Doña Quixote has been a shady presence in my life even before my diagnosis of cerebral microvascular disease 5 years ago. In those days she did not have a name. Nevertheless I knew her as a memory-sucking fiend that often emptied out my head while I was teaching, snatching away the name of a book that I have known all my adult life or disturbing my focus to the point where I completely lost my place in my lecture or forgot a student’s question when I was already a paragraph into my response. The unwelcome colonizer of my head also embarrassed me in meetings when I could not remember the name of a person with whom I had recently communicated a lot or lost track of the conversation and had to ask what the question was when someone suddenly addressed me.
Pablo Picasso, Woman in Front of a Mirror. 1932.
Although she was already a familiar—that is, a spirit of the kind that is supposed to assist witches and wizards but who, in my case, functioned more like a poltergeist—my ego-deflator did not have a name. However, after my retirement, while I was writing my memoir Memory’s Last Breath, I read quite a bit of Don Quixote. Many passages of Miguel Cervantes’s seventeenth-century take on madness, when adjusted for gender, fit me like a Spanx body shaper: “Finally, from so little sleeping and so much reading, her brain dried up and she went completely out of her mind.” During the time when I frequently dipped into the topsy-turvy world of the would-be knight’s lunacy, I myself of course kept on feeling what Charles Baudelaire called “the wind on the wing of madness.” Involuntarily I would think, “I’m being Doña Quixote again.” The name soon found its way into my writing.
Naming my madness helped me get a better handle on it—albeit that I thought of “it” as “her.” Putting her outside of myself as an alter(-ed) ego made her less frightening. I could actually laugh at her. Acknowledging her existence in this way enables me to keep her at a distance. Like our dogs on the farm who were very much part of the family but yet never allowed in the house, Doña Quixote is my outside alter-ego—she hangs from a hook screwed into a rafter of our back stoep. As long as I can keep her OUT THERE, it seems I can preserve the center of my “old self.”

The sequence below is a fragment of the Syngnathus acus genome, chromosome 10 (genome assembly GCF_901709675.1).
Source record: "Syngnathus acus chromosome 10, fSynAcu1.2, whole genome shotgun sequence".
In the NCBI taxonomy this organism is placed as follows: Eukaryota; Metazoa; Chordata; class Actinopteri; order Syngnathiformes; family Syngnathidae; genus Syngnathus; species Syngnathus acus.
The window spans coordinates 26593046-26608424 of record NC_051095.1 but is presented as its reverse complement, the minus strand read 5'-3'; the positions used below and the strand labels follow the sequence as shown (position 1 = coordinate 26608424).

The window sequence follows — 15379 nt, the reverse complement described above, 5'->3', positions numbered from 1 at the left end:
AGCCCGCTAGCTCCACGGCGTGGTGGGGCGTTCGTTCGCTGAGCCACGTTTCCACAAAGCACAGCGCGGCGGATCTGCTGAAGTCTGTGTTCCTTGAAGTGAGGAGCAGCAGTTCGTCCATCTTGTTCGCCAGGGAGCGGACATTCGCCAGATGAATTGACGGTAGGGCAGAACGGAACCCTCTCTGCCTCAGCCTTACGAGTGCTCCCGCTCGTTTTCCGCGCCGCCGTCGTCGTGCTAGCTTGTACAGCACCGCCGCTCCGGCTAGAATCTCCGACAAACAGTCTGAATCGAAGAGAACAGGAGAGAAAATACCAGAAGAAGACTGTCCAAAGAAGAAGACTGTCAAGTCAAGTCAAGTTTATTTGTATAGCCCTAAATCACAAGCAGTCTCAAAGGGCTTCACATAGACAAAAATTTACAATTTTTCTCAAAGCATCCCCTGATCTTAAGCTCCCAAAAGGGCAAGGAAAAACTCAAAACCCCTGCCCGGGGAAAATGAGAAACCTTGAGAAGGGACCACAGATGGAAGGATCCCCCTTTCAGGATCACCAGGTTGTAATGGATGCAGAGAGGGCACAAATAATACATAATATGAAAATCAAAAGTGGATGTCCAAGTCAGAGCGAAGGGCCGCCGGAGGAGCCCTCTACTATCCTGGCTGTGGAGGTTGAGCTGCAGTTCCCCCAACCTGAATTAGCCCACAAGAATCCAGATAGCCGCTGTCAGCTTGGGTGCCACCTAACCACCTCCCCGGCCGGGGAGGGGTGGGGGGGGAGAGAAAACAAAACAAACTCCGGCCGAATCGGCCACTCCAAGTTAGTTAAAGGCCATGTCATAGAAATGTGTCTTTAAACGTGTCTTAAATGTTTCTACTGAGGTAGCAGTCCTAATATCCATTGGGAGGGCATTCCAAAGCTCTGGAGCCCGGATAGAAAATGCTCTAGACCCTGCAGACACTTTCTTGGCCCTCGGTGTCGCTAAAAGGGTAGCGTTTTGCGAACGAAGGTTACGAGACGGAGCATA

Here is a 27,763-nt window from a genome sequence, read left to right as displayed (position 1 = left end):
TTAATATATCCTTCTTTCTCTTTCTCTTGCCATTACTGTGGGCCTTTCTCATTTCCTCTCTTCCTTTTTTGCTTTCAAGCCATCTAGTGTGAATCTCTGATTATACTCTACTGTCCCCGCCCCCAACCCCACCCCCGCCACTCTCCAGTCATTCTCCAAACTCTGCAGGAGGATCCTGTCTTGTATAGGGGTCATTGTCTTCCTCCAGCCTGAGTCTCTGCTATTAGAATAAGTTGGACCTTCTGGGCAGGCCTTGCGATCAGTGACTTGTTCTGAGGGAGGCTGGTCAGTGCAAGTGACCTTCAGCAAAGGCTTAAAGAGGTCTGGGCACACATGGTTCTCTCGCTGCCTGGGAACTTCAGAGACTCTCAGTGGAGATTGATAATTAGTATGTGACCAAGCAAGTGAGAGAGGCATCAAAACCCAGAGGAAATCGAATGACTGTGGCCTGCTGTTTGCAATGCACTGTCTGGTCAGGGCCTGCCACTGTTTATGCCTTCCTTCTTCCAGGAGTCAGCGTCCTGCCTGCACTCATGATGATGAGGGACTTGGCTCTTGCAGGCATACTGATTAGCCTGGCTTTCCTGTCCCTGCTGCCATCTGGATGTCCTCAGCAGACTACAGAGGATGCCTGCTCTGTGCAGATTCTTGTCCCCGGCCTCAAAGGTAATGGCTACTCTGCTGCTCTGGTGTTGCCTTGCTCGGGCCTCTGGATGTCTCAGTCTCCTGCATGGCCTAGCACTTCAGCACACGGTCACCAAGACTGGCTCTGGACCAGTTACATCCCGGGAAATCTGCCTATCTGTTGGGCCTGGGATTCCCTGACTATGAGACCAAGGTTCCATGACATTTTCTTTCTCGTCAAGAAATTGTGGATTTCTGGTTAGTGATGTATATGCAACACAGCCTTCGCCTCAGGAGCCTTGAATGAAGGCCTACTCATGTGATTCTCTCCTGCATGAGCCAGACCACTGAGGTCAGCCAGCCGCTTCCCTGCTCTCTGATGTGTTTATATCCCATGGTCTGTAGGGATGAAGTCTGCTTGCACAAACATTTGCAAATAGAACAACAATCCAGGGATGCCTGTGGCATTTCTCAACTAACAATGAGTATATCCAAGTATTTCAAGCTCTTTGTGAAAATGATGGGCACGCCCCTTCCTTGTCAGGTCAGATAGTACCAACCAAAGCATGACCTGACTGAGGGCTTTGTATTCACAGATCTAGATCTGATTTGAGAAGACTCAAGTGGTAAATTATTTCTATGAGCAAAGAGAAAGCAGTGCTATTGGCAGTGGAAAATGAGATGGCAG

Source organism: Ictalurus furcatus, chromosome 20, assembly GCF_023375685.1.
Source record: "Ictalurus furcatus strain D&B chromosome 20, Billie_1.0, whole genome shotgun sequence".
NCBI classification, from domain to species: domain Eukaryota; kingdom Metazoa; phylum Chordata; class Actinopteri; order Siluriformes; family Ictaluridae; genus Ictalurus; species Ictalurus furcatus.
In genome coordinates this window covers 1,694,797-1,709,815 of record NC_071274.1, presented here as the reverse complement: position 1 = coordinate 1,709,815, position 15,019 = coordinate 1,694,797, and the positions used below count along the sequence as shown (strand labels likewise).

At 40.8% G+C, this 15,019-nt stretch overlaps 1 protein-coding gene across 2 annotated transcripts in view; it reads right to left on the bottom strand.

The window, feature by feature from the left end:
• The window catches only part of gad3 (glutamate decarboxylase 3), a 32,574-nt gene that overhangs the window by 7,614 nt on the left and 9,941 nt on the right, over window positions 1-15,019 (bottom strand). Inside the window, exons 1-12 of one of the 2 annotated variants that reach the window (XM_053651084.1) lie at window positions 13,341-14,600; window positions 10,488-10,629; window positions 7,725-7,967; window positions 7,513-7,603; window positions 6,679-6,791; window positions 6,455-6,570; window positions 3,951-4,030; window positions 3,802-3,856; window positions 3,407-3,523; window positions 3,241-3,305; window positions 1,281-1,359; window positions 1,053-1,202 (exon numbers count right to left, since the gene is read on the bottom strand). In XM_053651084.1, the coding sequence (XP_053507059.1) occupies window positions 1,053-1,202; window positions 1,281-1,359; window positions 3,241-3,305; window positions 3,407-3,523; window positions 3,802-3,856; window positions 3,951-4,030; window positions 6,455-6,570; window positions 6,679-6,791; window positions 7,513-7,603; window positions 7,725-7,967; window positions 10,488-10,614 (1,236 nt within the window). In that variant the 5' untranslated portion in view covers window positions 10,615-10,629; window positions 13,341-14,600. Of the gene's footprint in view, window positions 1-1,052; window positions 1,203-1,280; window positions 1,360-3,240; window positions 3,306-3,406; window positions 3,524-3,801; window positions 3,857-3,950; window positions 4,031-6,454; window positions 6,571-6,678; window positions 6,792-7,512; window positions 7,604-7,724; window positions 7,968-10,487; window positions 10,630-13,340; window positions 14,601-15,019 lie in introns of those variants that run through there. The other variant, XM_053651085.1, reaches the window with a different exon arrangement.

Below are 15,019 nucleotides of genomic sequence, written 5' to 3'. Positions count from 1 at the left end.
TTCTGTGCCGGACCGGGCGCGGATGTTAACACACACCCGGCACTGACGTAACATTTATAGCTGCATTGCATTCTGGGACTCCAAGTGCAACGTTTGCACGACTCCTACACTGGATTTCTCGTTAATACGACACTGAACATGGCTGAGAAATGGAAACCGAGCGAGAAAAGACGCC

Like our farm dogs, however, Doña Quixote often sneaks her way inside—some days she astrally travels into my head and I can get nothing done. Recently she squatted there for many days, preventing me from writing my blog and also getting other goals checked off my list: getting through the daily tasks of dressing, doing a bit of housekeeping, or running errands with Peter would be so psychically draining that I could only sit and listen to the radio and/or nap for the rest of the day. Even watching a movie seemed to require too much effort.
A few months ago, Peter made a marvelous find at the Mormon “Goodwill,” Deseret Industries. The minute I saw her—apparently retired from her Halloween duties—I knew she was the Doña. I immediately loved her and named her. But I wasted no time in banishing her to the back stoep as company for the many other finds with which Peter and I are not yet able to part. She, too—particularly now that she was a material being—had better stay outside.
The physically manifest Doña, too, sometimes makes it into the house. That is, when I feel good and have the motivation to actually do something. Peter started it when he came home one day with the perfect dress for the Doña—I immediately fetched her inside for a modeling session.
At other times, too, I unhook her to say hi to visitors or play with the grandkids. I have actually invited her inside a few times to talk wardrobe—far be it from me to let any version of my self hang around without the proper accoutrements. So far, other than when she picks her skeleton dress, she still has only a bit of jewelry to wear. But I’m working on her style.
Between the two of us, we have a lot to achieve before the day—to paraphrase Alexander the Great’s supposed epitaph—a tomb suffices her for whom the adornment of an entire fashion industry (Ha! I wish…) was not sufficient.
Photo by Shauna Robertson